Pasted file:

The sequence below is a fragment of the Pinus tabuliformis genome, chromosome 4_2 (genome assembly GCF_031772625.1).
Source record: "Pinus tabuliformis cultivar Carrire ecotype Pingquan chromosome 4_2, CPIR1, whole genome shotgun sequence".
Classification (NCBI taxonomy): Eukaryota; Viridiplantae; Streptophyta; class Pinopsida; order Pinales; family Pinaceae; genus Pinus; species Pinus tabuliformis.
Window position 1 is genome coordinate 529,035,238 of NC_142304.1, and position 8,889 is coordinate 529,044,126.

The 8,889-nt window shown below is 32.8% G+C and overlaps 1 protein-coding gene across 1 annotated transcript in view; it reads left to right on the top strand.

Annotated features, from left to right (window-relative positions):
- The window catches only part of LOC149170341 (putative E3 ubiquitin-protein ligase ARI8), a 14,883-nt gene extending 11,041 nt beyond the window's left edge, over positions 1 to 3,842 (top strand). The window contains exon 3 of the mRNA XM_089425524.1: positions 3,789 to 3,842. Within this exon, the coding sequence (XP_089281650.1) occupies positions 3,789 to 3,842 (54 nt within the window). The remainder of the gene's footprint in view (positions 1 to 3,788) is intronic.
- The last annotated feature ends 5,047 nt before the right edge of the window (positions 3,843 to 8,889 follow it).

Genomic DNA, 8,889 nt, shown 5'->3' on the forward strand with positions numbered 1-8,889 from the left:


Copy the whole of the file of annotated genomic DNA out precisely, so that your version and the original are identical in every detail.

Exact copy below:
The sequence below is a fragment of the Pinus tabuliformis genome, chromosome 4_2 (genome assembly GCF_031772625.1).
Source record: "Pinus tabuliformis cultivar Carrire ecotype Pingquan chromosome 4_2, CPIR1, whole genome shotgun sequence".
Classification (NCBI taxonomy): Eukaryota; Viridiplantae; Streptophyta; class Pinopsida; order Pinales; family Pinaceae; genus Pinus; species Pinus tabuliformis.
Window position 1 is genome coordinate 529,035,238 of NC_142304.1, and position 8,889 is coordinate 529,044,126.

The 8,889-nt window shown below is 32.8% G+C and overlaps 1 protein-coding gene across 1 annotated transcript in view; it reads left to right on the top strand.

Annotated features, from left to right (window-relative positions):
- The window catches only part of LOC149170341 (putative E3 ubiquitin-protein ligase ARI8), a 14,883-nt gene extending 11,041 nt beyond the window's left edge, over positions 1 to 3,842 (top strand). The window contains exon 3 of the mRNA XM_089425524.1: positions 3,789 to 3,842. Within this exon, the coding sequence (XP_089281650.1) occupies positions 3,789 to 3,842 (54 nt within the window). The remainder of the gene's footprint in view (positions 1 to 3,788) is intronic.
- The last annotated feature ends 5,047 nt before the right edge of the window (positions 3,843 to 8,889 follow it).

Genomic DNA, 8,889 nt, shown 5'->3' on the forward strand with positions numbered 1-8,889 from the left: